Democrat John Larson, left, and Republican Matthew Corey fil photos

Democratic Rep. John Larson and his Republican challenger, Matthew Corey, have similar blue-collar backgrounds and their politics are a product of their upbringing. But that’s where similarities end between the candidates vying to represent the Hartford-based 1st District in Congress.

Larson, 66, has represented the district since 1999. He’s an able political player on Capitol Hill and a loyal Democrat who was once a leader of his party. Larson’s political skills, which include the ability to form coalitions and cut deals, also lead him to sometimes work with Republicans especially when the interests of defense giant United Technologies are at stake.

Corey, 50, is the owner of McKinnon’s Irish Pub in downtown Hartford and a commercial window cleaning company called Advanced Services International. The company cleans the windows of some of Hartford’s tallest skyscrapers.

Republican challenger Matthew Corey, second from right in front, with his window cleaning staff.
Republican challenger Matthew Corey, second from right in front, with his window cleaning staff. Facebook photo

Relatively new at politics, the Republican says new faces and ideas are needed to tackle what both candidates say ails the 1st District: a faltering economy and the need for new jobs.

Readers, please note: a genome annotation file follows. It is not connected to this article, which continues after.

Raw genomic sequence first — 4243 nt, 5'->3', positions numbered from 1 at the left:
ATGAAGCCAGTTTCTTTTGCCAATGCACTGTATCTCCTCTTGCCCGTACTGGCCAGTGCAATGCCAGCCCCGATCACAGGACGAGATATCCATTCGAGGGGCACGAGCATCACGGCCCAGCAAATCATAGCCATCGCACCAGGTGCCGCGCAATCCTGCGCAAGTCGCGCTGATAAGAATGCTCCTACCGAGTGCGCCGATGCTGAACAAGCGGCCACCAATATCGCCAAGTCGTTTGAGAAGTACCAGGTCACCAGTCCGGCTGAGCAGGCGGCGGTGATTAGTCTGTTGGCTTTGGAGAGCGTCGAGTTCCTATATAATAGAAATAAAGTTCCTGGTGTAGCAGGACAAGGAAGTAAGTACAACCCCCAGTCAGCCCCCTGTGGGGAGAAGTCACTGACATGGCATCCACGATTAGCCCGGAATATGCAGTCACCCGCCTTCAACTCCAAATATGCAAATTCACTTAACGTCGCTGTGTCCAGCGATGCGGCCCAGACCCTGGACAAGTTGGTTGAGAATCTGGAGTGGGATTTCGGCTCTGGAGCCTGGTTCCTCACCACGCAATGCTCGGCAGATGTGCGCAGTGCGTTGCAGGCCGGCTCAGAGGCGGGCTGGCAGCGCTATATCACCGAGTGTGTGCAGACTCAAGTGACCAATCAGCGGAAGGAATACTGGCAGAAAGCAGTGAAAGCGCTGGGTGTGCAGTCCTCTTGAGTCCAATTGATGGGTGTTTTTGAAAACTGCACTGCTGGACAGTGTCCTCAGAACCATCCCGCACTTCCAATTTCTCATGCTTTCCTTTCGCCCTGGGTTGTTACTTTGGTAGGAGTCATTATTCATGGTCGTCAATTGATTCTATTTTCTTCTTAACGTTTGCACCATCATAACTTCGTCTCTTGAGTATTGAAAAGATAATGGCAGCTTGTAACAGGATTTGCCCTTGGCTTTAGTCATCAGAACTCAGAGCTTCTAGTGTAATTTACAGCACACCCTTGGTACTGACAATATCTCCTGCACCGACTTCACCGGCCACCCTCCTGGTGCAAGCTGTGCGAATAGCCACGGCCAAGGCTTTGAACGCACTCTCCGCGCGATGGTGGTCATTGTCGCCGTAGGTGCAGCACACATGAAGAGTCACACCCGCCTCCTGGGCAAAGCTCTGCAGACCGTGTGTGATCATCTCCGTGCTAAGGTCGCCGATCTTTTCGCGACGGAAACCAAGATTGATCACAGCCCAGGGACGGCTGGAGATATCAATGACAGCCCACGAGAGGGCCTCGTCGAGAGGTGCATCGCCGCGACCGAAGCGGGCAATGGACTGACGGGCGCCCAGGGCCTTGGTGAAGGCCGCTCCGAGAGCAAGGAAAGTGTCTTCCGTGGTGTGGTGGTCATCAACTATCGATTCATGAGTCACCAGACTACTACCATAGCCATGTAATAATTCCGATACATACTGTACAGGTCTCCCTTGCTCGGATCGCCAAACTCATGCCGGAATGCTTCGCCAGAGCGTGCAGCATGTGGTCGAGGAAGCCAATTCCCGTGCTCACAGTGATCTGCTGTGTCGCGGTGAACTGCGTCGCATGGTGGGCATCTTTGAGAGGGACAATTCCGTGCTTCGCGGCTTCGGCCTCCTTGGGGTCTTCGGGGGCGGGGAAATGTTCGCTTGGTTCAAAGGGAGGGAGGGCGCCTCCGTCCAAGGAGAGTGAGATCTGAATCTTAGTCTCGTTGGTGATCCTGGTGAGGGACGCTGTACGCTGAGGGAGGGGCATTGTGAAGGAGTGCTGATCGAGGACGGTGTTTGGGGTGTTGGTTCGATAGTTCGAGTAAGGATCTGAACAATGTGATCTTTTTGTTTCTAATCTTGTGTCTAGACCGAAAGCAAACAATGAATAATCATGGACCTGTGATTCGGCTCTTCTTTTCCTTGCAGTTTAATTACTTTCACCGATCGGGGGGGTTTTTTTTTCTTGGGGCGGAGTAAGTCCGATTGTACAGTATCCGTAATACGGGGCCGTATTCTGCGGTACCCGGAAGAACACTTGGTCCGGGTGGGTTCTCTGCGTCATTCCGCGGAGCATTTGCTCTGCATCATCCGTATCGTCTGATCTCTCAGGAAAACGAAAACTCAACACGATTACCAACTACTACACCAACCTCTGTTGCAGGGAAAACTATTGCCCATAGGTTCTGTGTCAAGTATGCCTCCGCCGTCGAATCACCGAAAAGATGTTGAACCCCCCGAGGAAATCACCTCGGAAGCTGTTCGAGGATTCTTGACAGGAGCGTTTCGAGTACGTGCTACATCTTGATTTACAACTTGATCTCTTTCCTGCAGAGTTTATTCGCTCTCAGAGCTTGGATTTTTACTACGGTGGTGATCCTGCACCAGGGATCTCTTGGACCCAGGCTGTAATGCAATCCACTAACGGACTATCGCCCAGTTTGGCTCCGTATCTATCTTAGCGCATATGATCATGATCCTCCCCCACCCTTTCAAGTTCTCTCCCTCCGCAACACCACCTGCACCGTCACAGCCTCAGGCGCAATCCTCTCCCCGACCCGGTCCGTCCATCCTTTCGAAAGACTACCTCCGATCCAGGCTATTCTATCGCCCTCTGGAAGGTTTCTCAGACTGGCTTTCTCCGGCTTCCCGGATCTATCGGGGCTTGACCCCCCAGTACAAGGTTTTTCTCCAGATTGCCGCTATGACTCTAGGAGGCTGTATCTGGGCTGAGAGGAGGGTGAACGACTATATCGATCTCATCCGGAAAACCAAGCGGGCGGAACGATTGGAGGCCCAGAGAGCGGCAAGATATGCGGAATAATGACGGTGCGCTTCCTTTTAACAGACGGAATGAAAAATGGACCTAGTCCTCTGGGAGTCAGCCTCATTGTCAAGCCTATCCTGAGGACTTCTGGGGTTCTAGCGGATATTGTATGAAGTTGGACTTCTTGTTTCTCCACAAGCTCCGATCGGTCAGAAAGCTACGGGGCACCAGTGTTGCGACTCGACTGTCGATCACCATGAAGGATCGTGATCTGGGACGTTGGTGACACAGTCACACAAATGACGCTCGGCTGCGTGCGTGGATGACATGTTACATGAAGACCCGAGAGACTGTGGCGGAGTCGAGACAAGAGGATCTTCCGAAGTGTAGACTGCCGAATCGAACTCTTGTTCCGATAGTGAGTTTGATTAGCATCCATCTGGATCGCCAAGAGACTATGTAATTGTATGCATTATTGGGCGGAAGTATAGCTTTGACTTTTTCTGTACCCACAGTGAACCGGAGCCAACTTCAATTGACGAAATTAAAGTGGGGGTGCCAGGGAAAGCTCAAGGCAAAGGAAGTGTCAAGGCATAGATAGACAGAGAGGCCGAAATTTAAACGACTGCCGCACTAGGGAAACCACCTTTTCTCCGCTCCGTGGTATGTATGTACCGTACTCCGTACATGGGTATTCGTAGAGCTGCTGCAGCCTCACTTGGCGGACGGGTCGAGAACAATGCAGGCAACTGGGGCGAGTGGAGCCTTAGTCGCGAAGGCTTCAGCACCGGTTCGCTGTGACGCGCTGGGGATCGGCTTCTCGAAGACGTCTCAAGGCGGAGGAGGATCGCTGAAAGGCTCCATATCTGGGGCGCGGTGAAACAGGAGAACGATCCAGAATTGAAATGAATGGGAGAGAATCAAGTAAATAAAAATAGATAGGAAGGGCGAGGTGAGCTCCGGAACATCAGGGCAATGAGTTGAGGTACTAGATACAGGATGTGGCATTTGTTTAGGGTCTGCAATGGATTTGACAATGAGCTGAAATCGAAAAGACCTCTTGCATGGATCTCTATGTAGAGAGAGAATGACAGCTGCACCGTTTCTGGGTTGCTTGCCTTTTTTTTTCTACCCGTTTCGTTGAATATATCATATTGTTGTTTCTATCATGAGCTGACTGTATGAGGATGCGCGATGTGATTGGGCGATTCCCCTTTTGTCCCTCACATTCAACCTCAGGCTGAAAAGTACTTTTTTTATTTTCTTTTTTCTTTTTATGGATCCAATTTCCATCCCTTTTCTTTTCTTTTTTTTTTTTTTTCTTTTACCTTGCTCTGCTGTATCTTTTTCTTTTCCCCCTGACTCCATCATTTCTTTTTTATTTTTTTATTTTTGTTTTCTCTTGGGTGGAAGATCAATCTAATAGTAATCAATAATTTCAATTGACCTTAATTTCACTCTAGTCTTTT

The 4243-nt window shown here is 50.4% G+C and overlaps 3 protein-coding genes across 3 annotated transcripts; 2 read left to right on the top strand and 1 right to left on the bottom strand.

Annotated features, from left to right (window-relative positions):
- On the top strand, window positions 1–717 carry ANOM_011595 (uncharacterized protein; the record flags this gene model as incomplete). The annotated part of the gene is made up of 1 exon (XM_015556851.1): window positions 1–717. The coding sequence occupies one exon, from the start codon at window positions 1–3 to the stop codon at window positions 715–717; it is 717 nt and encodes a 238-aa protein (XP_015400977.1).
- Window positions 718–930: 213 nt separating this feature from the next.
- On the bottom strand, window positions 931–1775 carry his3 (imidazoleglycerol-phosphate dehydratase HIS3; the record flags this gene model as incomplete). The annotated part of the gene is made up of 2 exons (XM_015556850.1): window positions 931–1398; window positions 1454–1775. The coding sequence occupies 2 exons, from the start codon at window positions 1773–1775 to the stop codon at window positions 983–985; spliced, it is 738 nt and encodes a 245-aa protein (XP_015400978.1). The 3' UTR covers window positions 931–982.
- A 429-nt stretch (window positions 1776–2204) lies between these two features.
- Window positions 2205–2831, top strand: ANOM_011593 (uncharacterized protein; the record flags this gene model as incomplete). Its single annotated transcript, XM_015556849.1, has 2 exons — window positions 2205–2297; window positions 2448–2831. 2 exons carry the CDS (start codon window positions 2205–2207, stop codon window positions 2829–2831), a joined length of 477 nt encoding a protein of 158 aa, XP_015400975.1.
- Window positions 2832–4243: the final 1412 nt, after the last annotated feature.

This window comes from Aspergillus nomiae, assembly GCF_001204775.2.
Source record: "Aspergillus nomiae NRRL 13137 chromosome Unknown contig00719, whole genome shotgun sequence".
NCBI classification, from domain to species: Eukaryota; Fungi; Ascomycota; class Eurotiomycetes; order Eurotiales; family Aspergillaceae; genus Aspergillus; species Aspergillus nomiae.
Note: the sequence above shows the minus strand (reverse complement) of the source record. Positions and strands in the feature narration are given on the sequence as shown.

“Each time I went to vote, I looked at the ballot and there were the same people on it, year after year after year,” said Corey, who lives in Manchester.

The race of the 1st District seat has been overshadowed by more high-profile political contests in the state this year, especially the contest between Gov. Dannel Malloy and Republican Tom Foley. But it  still offers voters a clear choice between candidates who have both grown up in the district but split when it comes to political philosophies.

Both Larson and Corey come from working class families. In fact Corey’s campaign slogan proclaims  he “is the working class for the working class.”

Larson’s father was a firefighter at UTC’s Pratt & Whitney. Corey’s worked in the post office. Larson comes from a family of eight children. Corey is one of seven.

Larson, who continues to live in East Hartford, said he used to ask his father why he worked so hard. The response was “to keep the eagle flying,” a reference to a worker’s pay in dollars emblazoned with the Bald Eagle.

Larson also said his father was also talking about the “dignity of being able to take care of your family and work on behalf of other people.” Larson’s slogan, “keep the eagle flying” is also used by Pratt & Whitney, the largest manufacturer in the district, to try to establish the importance of their military aircraft engines to the nation’s defense.

For Larson, taking care of the district’s needs means watching out for Pratt & Whitney.

Larson teamed up with Rep. Tom Rooney, R-Fla., whose district is home to a Pratt & Whitney plant in West Palm Beach, to build a coalition that helped kill plans for other defense contractors to build an engine for the F-35 that would compete with the one built by Pratt & Whitney. “I helped Rooney work his side of the aisle,” Larson said.